While Obama has proposed raising spending on defense to $534 billion and Sen. John McCain (R-Ariz.) and Jack Reed (D-R.I.) advocated a budget of $577 billion, Cotton said the U.S. needs north of $611 billion to manage a world he said had “grown gravely darker” since Obama took office.As Charles Johnson writes at Little Green Footballs:
Beginning his speech by quoting Winston Churchill’s remarks from 1933, Cotton drew parallels between the current world order and Adolf Hitler’s rise to power in Germany: “[W]e alone are growing weaker while every other nation is growing stronger.”
The Republican Party really, really wants another war, because they know they and their corporate masters will be the ones to reap the profits from it, and they could not care less if it drives the country into even deeper debt and recession. The American public be damned.But is it true that GOP plutocrats "could not care less" about jacking up the debt? Or would it be more accurate to say that it's part of the plan?
Because jacking up the debt seems to be on a lot of plutocrat-friendly Republicans' minds. Ed Kilgore wrote about this recently:
As 2016 presidential candidates begin to trot out their “tax reform” proposals, the one thing that is clear is that, to quote Dick Cheney from the last decade, “deficits don’t matter” again.Republicans, as Kilgore notes, want to show concern for ordinary citizens by trotting out tax cuts for the middle class and poor -- but heaven forbid that they should pay for these tax cuts with tax increases on the rich.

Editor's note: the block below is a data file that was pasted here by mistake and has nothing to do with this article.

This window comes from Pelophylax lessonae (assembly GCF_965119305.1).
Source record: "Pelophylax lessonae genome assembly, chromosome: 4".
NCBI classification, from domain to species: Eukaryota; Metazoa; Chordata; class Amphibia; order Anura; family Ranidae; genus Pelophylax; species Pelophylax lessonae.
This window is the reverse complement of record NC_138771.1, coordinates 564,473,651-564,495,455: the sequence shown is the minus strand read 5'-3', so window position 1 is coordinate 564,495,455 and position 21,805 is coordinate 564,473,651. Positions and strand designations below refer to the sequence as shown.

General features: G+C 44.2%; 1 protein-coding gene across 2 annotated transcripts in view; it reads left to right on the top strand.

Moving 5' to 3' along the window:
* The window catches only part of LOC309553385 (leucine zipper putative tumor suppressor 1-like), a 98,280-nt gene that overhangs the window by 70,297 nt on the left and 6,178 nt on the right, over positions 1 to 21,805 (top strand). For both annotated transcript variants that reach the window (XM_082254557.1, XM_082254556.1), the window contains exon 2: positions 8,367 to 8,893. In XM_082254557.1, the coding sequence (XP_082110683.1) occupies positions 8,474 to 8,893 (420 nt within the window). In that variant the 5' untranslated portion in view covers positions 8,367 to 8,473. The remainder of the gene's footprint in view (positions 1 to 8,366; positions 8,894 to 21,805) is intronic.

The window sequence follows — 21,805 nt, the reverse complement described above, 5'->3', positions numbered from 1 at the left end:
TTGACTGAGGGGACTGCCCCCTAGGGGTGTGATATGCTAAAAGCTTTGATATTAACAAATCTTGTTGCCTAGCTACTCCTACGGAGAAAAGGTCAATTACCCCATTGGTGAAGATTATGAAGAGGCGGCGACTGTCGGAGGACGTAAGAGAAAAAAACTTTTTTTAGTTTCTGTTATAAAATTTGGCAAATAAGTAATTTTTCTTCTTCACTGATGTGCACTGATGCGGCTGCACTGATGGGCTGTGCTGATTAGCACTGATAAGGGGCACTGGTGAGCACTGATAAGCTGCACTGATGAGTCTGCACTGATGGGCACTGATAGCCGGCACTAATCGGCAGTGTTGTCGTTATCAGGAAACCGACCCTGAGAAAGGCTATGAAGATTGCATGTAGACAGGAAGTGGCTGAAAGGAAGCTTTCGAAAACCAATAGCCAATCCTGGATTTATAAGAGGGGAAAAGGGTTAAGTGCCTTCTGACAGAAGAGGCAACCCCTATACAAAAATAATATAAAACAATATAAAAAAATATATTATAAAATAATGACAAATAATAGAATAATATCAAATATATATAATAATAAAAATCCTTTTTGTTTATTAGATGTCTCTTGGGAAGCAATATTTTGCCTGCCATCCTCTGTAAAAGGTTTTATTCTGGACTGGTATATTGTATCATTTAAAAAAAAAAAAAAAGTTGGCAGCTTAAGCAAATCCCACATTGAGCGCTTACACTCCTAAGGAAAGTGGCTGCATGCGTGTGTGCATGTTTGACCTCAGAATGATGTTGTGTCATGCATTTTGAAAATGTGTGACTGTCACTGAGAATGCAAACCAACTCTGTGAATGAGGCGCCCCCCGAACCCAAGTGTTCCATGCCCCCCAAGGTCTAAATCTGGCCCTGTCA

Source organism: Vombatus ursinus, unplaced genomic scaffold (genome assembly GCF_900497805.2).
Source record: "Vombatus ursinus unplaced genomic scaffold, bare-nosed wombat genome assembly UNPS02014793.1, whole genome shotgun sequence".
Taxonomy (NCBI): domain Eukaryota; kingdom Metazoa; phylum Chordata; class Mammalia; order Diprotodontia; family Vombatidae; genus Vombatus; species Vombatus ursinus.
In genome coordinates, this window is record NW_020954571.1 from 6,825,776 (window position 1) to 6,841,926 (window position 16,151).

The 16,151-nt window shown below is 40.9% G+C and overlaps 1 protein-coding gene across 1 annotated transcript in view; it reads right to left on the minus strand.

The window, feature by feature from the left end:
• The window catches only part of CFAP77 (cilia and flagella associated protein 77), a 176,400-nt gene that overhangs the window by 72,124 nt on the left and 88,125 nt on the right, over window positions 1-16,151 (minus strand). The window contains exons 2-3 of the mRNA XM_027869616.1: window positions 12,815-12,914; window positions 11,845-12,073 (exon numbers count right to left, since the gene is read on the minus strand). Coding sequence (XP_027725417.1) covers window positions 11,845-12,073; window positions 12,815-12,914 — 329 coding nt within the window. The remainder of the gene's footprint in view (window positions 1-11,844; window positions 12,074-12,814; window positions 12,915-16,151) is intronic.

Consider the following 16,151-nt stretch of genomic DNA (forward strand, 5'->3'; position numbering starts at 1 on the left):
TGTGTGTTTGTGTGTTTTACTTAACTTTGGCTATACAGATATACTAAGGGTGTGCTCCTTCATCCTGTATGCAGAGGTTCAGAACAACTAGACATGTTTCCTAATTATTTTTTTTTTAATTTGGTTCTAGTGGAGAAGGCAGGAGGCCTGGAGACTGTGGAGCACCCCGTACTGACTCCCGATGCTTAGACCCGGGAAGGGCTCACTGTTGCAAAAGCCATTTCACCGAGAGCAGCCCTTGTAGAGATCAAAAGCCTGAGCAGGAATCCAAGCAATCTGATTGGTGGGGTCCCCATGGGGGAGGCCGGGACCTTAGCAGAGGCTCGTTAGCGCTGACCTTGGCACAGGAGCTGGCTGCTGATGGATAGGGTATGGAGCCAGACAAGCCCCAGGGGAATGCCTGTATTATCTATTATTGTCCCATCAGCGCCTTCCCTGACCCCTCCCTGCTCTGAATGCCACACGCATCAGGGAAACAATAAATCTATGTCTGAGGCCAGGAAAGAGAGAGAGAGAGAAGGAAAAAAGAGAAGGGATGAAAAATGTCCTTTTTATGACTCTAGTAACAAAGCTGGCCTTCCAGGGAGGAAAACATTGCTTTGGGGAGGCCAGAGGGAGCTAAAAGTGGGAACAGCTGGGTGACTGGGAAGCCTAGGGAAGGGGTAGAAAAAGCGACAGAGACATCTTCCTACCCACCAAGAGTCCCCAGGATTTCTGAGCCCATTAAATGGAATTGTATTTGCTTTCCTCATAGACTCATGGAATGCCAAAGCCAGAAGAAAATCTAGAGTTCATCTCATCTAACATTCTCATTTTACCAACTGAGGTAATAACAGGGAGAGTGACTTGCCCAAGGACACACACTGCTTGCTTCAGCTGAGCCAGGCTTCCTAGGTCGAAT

... in a situation where something’s got to give, what gives is the GOP’s recently acquired green eyeshades. And it’s going to get worse quickly, as Bloomberg Politics’ Richard Rubin foresees:What it reminds me of is private equity, as practiced by the Republicans' last presidential nominee, Mitt Romney:
Senator Marco Rubio of Florida kicked off the competition with his plan to boost economic growth by slashing taxes on investments, wages and business income. Even the plan’s proponents concede it would reduce tax collections by at least $1.7 trillion in the first decade, largely favoring the top 1 percent of Americans over the middle class.And everybody knows Jeb Bush has to protect his flanks on taxes thanks to the old man’s “read my lips” disaster. And surely Bobby Jindal won’t let anybody exceed him in fiscal irresponsibility, given the mess he’s made in Baton Rouge. And so on and so forth.
Senator Rand Paul of Kentucky says he will propose the biggest tax cut in U.S. history. Rick Perry and Rick Santorum, both considering repeat presidential campaigns, ran on reducing taxes four years ago and would be expected to do so again.
Take a typical Bain transaction involving an Indiana-based company called American Pad and Paper. Bain bought Ampad in 1992 for just $5 million, financing the rest of the deal with borrowed cash. Within three years, Ampad was paying $60 million in annual debt payments, plus an additional $7 million in management fees. A year later, Bain led Ampad to go public, cashed out about $50 million in stock for itself and its investors, charged the firm $2 million for arranging the IPO and pocketed another $5 million in "management" fees. Ampad wound up going bankrupt, and hundreds of workers lost their jobs, but Bain and Romney weren't crying: They'd made more than $100 million on a $5 million investment.That's what the Mitt Romneys of the world do: they buy companies and make huge profits from the purchases, as they saddle the companies they've bought with debt. That's what the Republican Party and its corporate owners are hoping to do to us: they want tax cuts, they want defense spending, and they want us to shoulder the debt burden.
These guys aren't overlooking the fact that their plans would explode the debt -- they know. What they also know is that when the debt skyrockets, they can blame "tax-and-spend liberals," and liberal social programs such as Medicare and Social Security, which, they'll say, have to be drastically curtailed because "we" have been too greedy. Centrist pundits will nod sagely in agreement. Ordinary Americans, they hope, will fall for the bait-and-switch -- and certainly will never understand how they've been duped. And the rich will just get richer.